Checking out variations between the House and the Senate


There’s a lot to be learned about the trends in this election by looking at how the largest party groupings performed in the two Houses. While the major parties generally polled a lower vote in the Senate than in the House, that pattern varies widely.

In this post, I’ve included a map showing the difference for Labor, Coalition, Greens and One Nation, and you can click through to see the results in both houses for those parties along with the UAP and LDP.

The first thing I noticed in the map is the big drop-offs in the Labor and Greens House votes in seats with strong independents. Indi, Kooyong, Goldstein, Wentworth, Curtin and the northern suburbs of Sydney all show this pattern for both parties.

The combined Labor/Greens Senate vote exceeded 40% in many of these seats, but in Kooyong and North Sydney they exceeded 45%, compared to about 38% in 2019 in those two seats. It suggests a swing to the left which is about more than just the presence of an appealing independent, and suggests the organised parties of the left could have gained big swings in these seats without the presence of independents.

On the other hand, the seats with the biggest increase in the Greens and Labor vote are the three Canberra seats, where David Pocock achieved a similar feat on the Senate ballot as teal independents did on the House ballot. Labor and the Greens polled 45.4% in the Senate in the seat of Canberra, compared to 69.5% in the House.

If you look at the difference for Labor alone, a few other seats pop up. Labor’s House primary vote in Sydney was 13.4% higher than their Senate vote, with Grayndler not far behind. The list of seats with big differences is dominated by NSW seats, with Chifley, Greenway, Macquarie, Eden-Monaro, McMahon, Kingsford Smith, Macarthur and Barton having differences of over 10%. Kingston and Oxley are the only non-NSW seats on this list (apart from the ACT seats mentioned before).

Most of the seats with the biggest Labor gaps in favour of the Senate had a strong independent. Indeed the 16 seats ranked highest all had prominent independents, with Adam Bandt’s seat of Melbourne ranked 17th. The next seat was Gippsland, where the Coalition House vote was almost 14% higher than in the Senate.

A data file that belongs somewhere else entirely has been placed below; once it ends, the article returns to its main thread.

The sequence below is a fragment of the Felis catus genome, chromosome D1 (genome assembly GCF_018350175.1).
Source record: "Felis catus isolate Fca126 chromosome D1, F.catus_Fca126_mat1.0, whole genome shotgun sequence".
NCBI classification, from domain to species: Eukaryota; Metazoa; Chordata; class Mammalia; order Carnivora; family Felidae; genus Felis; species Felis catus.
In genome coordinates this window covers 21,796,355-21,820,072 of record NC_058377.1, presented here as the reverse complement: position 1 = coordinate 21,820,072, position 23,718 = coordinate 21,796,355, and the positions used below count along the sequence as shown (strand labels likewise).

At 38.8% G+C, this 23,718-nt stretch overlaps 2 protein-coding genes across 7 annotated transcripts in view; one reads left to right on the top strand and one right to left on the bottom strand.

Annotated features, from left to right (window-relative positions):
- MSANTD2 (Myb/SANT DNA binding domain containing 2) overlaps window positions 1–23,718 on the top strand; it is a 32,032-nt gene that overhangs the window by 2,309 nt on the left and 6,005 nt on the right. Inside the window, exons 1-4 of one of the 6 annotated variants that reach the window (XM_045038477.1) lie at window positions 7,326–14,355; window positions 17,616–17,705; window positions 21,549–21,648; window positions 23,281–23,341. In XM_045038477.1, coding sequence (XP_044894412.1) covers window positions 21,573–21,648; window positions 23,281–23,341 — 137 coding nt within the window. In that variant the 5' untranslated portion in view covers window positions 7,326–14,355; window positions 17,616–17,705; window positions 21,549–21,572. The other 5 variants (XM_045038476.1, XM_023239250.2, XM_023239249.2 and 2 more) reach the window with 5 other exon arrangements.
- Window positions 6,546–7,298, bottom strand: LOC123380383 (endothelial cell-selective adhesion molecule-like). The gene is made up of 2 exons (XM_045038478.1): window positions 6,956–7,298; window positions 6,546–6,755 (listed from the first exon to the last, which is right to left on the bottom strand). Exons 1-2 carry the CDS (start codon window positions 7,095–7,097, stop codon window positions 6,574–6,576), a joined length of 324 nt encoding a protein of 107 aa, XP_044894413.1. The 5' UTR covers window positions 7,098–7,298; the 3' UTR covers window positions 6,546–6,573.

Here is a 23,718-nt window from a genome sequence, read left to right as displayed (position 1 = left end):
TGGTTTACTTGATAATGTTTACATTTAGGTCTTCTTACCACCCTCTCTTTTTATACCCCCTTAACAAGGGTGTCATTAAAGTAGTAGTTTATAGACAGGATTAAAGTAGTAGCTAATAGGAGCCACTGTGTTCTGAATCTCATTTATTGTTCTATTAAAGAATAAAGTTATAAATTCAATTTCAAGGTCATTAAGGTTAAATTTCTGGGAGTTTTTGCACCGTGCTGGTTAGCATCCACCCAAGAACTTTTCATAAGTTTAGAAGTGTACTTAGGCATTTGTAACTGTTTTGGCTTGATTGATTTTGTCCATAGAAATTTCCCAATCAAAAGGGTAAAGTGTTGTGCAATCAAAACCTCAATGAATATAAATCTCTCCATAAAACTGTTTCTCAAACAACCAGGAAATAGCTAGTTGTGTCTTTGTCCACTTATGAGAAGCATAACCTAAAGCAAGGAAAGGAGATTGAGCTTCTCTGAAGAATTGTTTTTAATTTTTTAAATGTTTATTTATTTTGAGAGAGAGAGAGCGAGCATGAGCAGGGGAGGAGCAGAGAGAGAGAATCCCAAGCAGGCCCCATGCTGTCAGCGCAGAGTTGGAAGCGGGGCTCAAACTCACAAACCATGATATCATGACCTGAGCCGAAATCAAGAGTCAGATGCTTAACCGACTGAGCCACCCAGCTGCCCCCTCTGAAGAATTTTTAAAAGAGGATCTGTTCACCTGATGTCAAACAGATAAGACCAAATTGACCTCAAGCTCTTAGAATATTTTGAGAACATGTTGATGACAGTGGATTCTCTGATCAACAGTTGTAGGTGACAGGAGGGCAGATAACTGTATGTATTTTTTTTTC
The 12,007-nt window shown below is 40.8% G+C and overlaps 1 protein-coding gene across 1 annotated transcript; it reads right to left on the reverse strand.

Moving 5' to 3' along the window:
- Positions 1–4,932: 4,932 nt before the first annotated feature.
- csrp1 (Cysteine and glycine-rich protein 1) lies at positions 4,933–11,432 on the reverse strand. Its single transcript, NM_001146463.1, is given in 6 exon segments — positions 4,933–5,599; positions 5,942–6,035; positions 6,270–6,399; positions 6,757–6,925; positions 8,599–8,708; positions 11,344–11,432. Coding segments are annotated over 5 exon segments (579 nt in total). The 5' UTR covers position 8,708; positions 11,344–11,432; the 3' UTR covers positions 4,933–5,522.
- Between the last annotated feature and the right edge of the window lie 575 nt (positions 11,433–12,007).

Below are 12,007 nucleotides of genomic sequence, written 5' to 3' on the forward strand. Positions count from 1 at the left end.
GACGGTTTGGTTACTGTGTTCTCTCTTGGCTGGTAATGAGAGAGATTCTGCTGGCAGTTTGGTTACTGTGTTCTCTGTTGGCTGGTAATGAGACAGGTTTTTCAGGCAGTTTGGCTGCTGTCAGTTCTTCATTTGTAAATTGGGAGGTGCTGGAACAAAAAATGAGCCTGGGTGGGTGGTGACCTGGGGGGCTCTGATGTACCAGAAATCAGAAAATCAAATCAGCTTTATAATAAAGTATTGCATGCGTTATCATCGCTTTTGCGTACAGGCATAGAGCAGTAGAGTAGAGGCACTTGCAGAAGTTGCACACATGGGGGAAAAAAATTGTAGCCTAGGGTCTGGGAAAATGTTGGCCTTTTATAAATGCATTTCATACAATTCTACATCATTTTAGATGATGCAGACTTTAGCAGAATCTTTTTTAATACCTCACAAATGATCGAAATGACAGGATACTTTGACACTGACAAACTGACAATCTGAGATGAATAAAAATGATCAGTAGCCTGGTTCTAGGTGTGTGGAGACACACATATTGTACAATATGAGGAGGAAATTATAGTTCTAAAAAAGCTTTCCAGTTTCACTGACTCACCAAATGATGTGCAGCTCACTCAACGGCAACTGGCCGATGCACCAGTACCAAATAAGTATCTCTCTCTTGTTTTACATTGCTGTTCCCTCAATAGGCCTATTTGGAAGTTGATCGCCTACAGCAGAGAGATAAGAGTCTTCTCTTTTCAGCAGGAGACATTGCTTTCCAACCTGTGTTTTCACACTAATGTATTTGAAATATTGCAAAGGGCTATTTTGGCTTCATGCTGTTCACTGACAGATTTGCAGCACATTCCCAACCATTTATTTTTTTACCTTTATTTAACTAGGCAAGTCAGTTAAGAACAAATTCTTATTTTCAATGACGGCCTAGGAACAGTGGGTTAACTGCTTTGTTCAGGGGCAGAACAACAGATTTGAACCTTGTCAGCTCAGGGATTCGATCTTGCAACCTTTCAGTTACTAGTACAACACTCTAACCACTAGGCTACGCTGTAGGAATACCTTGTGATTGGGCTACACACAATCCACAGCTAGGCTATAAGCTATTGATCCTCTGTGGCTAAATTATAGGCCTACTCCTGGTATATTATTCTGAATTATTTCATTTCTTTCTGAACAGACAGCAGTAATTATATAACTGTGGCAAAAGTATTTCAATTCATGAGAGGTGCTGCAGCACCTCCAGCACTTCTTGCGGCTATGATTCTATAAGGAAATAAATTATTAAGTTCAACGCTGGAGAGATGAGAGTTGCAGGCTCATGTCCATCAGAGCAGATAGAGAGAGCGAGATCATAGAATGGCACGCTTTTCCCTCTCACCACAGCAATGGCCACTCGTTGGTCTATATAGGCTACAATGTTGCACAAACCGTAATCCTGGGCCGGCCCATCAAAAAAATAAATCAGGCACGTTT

The Greens House vote was just 0.3% lower than in the Senate, and about half the seats had a higher House vote. There are four seats where the House vote was more than 5% above the Senate vote, and these seats are Melbourne and the three ACT seats. Richmond and Griffith are ranked next on the list. The Greens House vote was also higher in Macnamara, Ryan and Brisbane, but not by as much as in Griffith and Richmond.

The Coalition House vote exceeded their Senate vote by the most in Gippsland, Maranoa, Canning, Barker and Forrest. At the other end, the Coalition’s vote was relatively lowest in the House in Fowler, where they polled 30% in the Senate and 17% in the House. Apart from races involving independents, the only seats where the Coalition vote was more than 5% lower in the House than the Senate were Richmond (8.7%), Greenway (8%), Chifley (5.4%) and McMahon (5.3%).

Richmond is particularly interesting. The Liberal Democrats polled 5.7% there. It does appear the Liberal House-Senate vote gap was a bit bigger in places where the Liberal Democrats ran in the lower house, so some of it could be voters getting confused, particularly in a seat like Richmond where the Coalition party is the Nationals, but the seat includes substantial urban areas around Tweed.

As for One Nation and United Australia, they tended to do better in the House than the Senate, but there isn’t as much variety.

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  1. Will be interesting to hear from all the strategic voting proponents if the ALP is found to have won the 2PP count in Kooyong and North Sydney, when the AEC goes back and does it….

  2. I think one of the reasons the GRN&ALP did better in the Senate than in the House in the Teal seats, was that the Teal hander-outers had messages like “and ALP or Greens in the Senate!”. This may, or may not have been policy in the Teal admin world, but it was certainly happening in Warringah and usually by mutual agreement between those on the ground. Even Zali said it when handing out.

    The Teals mostly ran Open Tickets, which required their voters to put their minds to preferences … “thinking voters” perhaps and more likely to mull over a message about the Senate.

    And not only the messaging, but also the sheer force of numbers. For instance, in Warringah, The Greens struggled to find 50 volunteers. Zali had 1,400! This was particularly evident at the PPVCs.

  3. So the “thinking voters” that had to think through an Open ticket in the Reps and mull over their vote in the Senate, would have been persuaded by “force of numbers” of campaign volunteers handing out HTV’s??? A voter can only be given a HTV once – the 3rd, and 4th time they are offered it is rather pointless.

    A Teal message that was heard in North Sydney was that the Labor candidate couldn’t win, a voter shouldn’t therefore vote for them – it was all about preferences and these were very complicated. My wife had this said to her.

  4. The tactical voting by Labor and greens voters just shows those who did not want a liberal were quite clever. The teals will do good to remember this..part of their vote base. Which was to. Their left overall


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